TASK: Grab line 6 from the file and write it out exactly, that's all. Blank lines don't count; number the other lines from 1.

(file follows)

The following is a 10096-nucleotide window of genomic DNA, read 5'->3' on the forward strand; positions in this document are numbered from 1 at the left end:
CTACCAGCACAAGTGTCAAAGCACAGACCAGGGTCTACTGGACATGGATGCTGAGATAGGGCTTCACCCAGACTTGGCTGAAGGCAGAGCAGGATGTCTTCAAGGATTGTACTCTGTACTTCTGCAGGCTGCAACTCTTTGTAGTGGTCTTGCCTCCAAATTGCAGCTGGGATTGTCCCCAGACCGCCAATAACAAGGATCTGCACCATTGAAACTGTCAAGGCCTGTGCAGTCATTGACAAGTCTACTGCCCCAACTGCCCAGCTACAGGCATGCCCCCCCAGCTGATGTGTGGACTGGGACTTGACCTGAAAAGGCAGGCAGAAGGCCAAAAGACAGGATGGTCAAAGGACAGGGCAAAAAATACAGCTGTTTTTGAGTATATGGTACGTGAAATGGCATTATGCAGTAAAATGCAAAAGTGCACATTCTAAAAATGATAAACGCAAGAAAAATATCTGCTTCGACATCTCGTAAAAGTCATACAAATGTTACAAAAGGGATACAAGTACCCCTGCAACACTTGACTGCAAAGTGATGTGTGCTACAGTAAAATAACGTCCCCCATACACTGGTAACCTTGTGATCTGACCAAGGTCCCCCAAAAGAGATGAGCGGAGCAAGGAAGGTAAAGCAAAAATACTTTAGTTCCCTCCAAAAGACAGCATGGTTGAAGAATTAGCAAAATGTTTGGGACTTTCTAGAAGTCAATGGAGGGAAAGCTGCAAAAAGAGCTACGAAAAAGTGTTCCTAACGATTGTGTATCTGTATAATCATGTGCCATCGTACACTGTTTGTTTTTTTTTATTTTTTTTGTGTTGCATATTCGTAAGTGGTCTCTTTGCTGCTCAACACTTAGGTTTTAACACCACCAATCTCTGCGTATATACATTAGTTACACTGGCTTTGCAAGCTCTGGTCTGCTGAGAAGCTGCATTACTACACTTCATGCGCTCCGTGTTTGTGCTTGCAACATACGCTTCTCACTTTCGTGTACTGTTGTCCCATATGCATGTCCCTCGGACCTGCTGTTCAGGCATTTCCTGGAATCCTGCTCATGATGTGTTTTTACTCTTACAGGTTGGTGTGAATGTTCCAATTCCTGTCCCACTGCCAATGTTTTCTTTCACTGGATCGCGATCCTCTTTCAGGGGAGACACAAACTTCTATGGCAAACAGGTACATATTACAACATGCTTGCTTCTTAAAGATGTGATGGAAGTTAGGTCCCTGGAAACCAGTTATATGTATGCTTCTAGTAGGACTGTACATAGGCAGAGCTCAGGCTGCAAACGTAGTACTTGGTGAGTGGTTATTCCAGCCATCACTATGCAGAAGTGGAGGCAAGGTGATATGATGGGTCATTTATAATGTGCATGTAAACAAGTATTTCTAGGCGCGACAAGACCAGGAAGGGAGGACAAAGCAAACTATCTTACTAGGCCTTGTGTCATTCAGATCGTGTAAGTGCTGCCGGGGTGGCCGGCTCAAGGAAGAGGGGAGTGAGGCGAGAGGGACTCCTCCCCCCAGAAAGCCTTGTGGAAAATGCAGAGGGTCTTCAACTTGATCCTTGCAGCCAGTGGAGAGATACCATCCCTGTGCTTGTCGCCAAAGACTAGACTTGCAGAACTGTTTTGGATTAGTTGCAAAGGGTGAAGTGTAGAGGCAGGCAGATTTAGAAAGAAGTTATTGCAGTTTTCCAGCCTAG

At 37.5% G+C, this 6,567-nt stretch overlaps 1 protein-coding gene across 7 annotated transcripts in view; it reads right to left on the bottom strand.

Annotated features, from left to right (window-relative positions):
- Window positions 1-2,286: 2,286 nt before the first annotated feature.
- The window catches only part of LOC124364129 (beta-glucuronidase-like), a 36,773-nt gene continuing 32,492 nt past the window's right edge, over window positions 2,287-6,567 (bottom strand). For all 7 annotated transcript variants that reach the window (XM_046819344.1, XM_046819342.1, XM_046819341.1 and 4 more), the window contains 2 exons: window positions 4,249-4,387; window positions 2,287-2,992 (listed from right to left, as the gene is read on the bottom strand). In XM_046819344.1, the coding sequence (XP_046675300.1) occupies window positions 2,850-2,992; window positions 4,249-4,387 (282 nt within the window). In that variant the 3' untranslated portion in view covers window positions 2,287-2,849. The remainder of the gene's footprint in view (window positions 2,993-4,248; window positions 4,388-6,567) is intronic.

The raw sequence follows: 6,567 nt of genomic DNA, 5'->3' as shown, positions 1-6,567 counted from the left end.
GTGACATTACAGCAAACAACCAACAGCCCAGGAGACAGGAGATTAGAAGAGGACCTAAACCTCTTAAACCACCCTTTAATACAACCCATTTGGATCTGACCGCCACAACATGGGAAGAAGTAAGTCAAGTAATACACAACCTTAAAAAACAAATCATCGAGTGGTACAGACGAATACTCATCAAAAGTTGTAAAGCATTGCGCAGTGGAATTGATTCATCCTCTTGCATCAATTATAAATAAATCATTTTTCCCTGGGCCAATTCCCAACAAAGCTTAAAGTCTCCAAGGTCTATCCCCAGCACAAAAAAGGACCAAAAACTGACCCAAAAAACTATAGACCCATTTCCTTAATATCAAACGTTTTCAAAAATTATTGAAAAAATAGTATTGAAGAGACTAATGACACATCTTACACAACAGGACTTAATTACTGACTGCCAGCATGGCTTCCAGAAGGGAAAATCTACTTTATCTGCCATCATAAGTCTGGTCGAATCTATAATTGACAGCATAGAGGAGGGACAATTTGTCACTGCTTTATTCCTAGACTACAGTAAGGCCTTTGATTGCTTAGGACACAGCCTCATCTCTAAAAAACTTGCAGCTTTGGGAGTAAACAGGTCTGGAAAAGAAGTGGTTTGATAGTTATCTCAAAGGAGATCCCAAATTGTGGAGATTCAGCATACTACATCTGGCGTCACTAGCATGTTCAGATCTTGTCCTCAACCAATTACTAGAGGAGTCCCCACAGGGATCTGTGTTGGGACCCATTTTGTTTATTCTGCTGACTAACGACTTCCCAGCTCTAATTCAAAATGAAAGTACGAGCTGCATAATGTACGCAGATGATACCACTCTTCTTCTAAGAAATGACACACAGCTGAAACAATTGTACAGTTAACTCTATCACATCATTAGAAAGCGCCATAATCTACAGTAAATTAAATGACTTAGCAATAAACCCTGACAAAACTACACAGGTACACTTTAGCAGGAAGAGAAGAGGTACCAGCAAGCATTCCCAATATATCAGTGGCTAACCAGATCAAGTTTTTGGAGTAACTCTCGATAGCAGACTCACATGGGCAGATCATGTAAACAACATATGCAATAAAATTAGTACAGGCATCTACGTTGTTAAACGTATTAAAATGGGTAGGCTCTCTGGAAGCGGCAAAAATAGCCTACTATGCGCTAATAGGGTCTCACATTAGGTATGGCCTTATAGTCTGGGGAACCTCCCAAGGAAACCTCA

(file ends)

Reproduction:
- The window catches only part of LOC124364129 (beta-glucuronidase-like), a 36,773-nt gene continuing 32,492 nt past the window's right edge, over window positions 2,287-6,567 (bottom strand). For all 7 annotated transcript variants that reach the window (XM_046819344.1, XM_046819342.1, XM_046819341.1 and 4 more), the window contains 2 exons: window positions 4,249-4,387; window positions 2,287-2,992 (listed from right to left, as the gene is read on the bottom strand). In XM_046819344.1, the coding sequence (XP_046675300.1) occupies window positions 2,850-2,992; window positions 4,249-4,387 (282 nt within the window). In that variant the 3' untranslated portion in view covers window positions 2,287-2,849. The remainder of the gene's footprint in view (window positions 2,993-4,248; window positions 4,388-6,567) is intronic.